India’s Economic Times recently reported on the advent of a “cashless society” in India….. According to statistics from Statista, India has about 460 million Internet users at present, having reached an Internet penetration rate of 30% -35% making it the second largest online market in the world. The number of Internet users is expected to reach 730 million by 2020. As more and more economic activities are digitized, “Digital India” is entering the fast lane, driving tremendous changes in Indian society in many fields…………..
(Goes on to cite various figures pertaining to digital transactions, mobile phones and (Aadhaar) ID cards.)
…………..a professor at the Indian Institute of Technology, told this reporter that India has made significant progress in electronic payments under the principle of “unified payment interface + digital identity authentication system + mobile phone”. Jaitley, India’s finance minister, said the “1 billion + 1 billion” vision is that a billion-level authentication system will connect with over a billion mobile phone users, nearly 500 million Internet users and 700 million bank accounts. Digitization will become an important part of national economic development.
Establishment of a “Digital India” group to steer leapfrogging development
“Digital India is making great progress thanks to government guidance and participation, extensive promotion by businesses and the community,” said Parasuraman, Professor at the Tata Social Science Institute. He told this reporter that this is both an economic and technological revolution, as also a social revolution. Prasad, Minister of Electronics and Information Technology of India, said: “We are working hard to create a digital India with three pillars for its development: creating a digital infrastructure that provides digital demand services and e-government.”
The Ministry of Electronics and Information Technology of India has set up a “Digital India” integration agency, including the National Division of E-governance, to guide and support “Digital India” and related policies and initiatives. To this end, the Ministry of Electronics and Information Technology has also opened five software testing and certification bodies, and the establishment of a national network of focal points. In addition, the Department has also established a Computer Emergency Response Team to support digitization of the financial and power sector and hired a McKinsey company to prepare a road map for the Indian digital economy .
In addition to the “Digital India” Group, the Government of India has also established a national “universal payment interface” to facilitate payment by mobile phones; the promotion of a national inclusive financial plan for those who do not have bank accounts to access financial services; and the promotion of payment through digital transactions in banking, telecommunications and e-commerce. Companies are involved in economic activities. For small traders using electronic payments, the state grants tax concessions and even subsidies. To make the public better experience life online, the Indian government also requires the telecommunications sector to provide 100MB of data per month free from 2018 onwards to each user.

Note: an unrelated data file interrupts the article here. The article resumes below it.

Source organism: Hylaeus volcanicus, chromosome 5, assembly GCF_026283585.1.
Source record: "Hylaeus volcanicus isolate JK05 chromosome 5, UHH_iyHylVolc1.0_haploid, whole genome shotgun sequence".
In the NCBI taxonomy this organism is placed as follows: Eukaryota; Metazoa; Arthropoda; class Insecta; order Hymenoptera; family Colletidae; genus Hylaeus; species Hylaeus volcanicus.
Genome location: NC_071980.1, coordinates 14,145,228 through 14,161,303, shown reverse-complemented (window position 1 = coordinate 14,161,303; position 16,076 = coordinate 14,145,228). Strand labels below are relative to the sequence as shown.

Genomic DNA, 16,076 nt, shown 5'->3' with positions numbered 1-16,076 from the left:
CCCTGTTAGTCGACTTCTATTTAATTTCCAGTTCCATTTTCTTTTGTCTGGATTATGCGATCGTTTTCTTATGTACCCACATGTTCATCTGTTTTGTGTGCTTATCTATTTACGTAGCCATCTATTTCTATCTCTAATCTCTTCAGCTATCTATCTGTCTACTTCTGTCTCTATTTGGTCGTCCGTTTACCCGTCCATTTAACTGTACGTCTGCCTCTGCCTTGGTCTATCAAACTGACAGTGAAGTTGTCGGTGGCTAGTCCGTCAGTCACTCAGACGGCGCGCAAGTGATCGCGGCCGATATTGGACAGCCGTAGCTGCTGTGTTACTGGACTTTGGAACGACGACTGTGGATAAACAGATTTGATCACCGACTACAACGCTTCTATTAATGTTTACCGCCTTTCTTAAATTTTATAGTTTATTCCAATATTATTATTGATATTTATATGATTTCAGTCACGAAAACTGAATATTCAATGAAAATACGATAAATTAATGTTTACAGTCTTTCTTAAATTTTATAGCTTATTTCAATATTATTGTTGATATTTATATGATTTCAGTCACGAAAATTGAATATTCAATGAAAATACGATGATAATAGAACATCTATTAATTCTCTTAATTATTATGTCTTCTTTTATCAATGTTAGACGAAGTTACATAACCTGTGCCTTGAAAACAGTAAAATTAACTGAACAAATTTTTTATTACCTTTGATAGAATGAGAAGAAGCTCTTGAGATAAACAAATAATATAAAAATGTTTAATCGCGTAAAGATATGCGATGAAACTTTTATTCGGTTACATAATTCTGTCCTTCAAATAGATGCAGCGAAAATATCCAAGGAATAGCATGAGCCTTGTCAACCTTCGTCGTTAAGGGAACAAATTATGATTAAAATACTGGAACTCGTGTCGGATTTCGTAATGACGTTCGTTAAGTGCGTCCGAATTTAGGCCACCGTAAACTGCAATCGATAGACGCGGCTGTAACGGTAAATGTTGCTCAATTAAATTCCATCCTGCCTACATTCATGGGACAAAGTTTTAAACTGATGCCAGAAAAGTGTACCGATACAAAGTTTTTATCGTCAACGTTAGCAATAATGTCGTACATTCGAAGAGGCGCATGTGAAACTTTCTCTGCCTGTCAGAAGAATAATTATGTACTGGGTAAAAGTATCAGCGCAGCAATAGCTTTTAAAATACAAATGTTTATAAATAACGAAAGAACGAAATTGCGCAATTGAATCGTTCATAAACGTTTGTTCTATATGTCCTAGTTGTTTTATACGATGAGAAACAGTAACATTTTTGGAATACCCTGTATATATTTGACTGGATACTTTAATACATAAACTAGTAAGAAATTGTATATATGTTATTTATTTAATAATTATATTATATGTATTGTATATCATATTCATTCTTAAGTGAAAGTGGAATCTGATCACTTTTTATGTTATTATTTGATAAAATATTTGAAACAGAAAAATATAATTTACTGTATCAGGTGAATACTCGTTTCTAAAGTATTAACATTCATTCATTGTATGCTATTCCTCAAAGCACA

Apart from this, India is introducing a new policy to further stimulate the electronics manufacturing industry: introduction of procurement policies and data protection laws for electronic security products, and is trying to promote the digital economy from the entities to the legal system in an all-round way.
Lagging infrastructure development is the biggest challenge
India lacks comprehensive industrialization and is also lacking in national governance capacity. India hopes to skip the Industrial Revolution and move directly into the data-driven era through “Digital India”. Parasuraman believes that this is a beautiful vision but one that faces many fundamental problems. It is easy to attract people to achieve some results through simple operations using digital technologies. However, it requires systematic cooperation in all aspects of politics, economy and society to form a digitally driven economy. This is a systematic project.
Al-Aya also believes that despite the ambitious “digital India” plan, there are, in fact, many difficulties; electricity and education above all. India’s power grid construction is quite a laggard. In many remote areas there is no power at all, and even in areas where there is power supply, it is very unstable. In addition, the education level in rural areas of India is generally low and the illiteracy rate is high. This has a great impact on digitization.
Banerji believes that the biggest challenge “Digital India” has to face is lack of infrastructure, which has become a major obstacle to high-speed data services. To date, 55,000 villages in India are still without mobile connectivity, mainly because telecom operators have no incentive to set up base stations in these areas as they are far from profitable. A joint report of India’s National Association of Software and Services Companies and Deloitte not long ago released estimates that to reach the global average penetration rate of one WiFi hotspot per 150 people, India needs to build more than 8 million hot spots, but currently there are only 3.1 Million.
In addition, some policy barriers, including lack of transparency in foreign direct investment policies, affect the development of e-commerce. Some government policies and suggestions are not commercially viable. The private sector has no interest in bidding for government projects.
With the growth of cloud services and telecommunications, data security has become a major challenge in India.
(Xinhua News Agency, New Delhi, November 8)